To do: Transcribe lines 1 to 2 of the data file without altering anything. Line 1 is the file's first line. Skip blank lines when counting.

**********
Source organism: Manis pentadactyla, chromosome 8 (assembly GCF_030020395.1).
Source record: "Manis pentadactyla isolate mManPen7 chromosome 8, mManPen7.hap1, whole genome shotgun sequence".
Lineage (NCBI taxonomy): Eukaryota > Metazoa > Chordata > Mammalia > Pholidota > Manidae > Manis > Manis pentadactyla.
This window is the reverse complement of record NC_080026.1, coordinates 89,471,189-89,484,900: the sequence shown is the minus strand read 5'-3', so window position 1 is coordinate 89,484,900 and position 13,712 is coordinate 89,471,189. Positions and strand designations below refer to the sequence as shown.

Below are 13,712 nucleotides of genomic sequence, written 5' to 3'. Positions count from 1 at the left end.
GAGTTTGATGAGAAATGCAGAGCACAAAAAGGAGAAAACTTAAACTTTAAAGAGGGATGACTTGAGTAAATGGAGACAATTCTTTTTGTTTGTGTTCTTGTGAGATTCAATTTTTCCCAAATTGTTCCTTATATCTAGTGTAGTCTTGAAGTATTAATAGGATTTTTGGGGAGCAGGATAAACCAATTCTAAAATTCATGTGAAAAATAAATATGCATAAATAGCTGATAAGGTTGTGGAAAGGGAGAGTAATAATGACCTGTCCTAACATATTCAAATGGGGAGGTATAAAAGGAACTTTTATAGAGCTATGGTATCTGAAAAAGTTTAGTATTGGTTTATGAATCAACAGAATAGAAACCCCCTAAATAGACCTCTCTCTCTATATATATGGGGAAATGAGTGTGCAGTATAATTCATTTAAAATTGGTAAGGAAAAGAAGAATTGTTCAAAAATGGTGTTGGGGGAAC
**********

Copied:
Source organism: Manis pentadactyla, chromosome 8 (assembly GCF_030020395.1).
Source record: "Manis pentadactyla isolate mManPen7 chromosome 8, mManPen7.hap1, whole genome shotgun sequence".